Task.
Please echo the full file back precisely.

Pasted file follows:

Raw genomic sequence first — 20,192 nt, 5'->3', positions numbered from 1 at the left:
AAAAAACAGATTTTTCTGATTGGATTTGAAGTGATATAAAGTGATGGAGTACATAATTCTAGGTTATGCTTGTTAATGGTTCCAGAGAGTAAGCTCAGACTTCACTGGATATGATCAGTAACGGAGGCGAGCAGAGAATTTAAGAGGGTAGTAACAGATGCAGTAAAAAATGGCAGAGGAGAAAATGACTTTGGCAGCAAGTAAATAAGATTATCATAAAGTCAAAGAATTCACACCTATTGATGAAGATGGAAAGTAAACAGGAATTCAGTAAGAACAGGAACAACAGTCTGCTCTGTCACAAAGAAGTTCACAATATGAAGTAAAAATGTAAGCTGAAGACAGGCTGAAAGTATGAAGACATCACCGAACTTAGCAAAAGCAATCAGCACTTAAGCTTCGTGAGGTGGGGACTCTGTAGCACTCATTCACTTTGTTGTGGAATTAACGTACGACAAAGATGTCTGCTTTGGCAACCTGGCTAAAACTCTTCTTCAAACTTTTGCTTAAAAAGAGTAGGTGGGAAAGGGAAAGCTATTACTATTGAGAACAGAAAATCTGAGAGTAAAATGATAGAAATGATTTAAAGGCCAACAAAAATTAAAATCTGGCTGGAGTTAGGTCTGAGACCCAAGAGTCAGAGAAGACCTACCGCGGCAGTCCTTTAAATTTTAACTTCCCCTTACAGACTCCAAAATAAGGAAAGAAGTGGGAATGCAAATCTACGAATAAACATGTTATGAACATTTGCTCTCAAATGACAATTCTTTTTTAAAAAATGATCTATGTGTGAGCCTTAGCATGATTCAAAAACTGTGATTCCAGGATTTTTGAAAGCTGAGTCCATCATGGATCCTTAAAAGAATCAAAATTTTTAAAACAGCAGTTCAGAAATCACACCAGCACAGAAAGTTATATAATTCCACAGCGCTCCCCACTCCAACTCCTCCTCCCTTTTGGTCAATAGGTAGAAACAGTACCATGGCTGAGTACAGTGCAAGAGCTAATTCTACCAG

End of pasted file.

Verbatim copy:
Raw genomic sequence first — 20,192 nt, 5'->3', positions numbered from 1 at the left:
AAAAAACAGATTTTTCTGATTGGATTTGAAGTGATATAAAGTGATGGAGTACATAATTCTAGGTTATGCTTGTTAATGGTTCCAGAGAGTAAGCTCAGACTTCACTGGATATGATCAGTAACGGAGGCGAGCAGAGAATTTAAGAGGGTAGTAACAGATGCAGTAAAAAATGGCAGAGGAGAAAATGACTTTGGCAGCAAGTAAATAAGATTATCATAAAGTCAAAGAATTCACACCTATTGATGAAGATGGAAAGTAAACAGGAATTCAGTAAGAACAGGAACAACAGTCTGCTCTGTCACAAAGAAGTTCACAATATGAAGTAAAAATGTAAGCTGAAGACAGGCTGAAAGTATGAAGACATCACCGAACTTAGCAAAAGCAATCAGCACTTAAGCTTCGTGAGGTGGGGACTCTGTAGCACTCATTCACTTTGTTGTGGAATTAACGTACGACAAAGATGTCTGCTTTGGCAACCTGGCTAAAACTCTTCTTCAAACTTTTGCTTAAAAAGAGTAGGTGGGAAAGGGAAAGCTATTACTATTGAGAACAGAAAATCTGAGAGTAAAATGATAGAAATGATTTAAAGGCCAACAAAAATTAAAATCTGGCTGGAGTTAGGTCTGAGACCCAAGAGTCAGAGAAGACCTACCGCGGCAGTCCTTTAAATTTTAACTTCCCCTTACAGACTCCAAAATAAGGAAAGAAGTGGGAATGCAAATCTACGAATAAACATGTTATGAACATTTGCTCTCAAATGACAATTCTTTTTTAAAAAATGATCTATGTGTGAGCCTTAGCATGATTCAAAAACTGTGATTCCAGGATTTTTGAAAGCTGAGTCCATCATGGATCCTTAAAAGAATCAAAATTTTTAAAACAGCAGTTCAGAAATCACACCAGCACAGAAAGTTATATAATTCCACAGCGCTCCCCACTCCAACTCCTCCTCCCTTTTGGTCAATAGGTAGAAACAGTACCATGGCTGAGTACAGTGCAAGAGCTAATTCTACCAG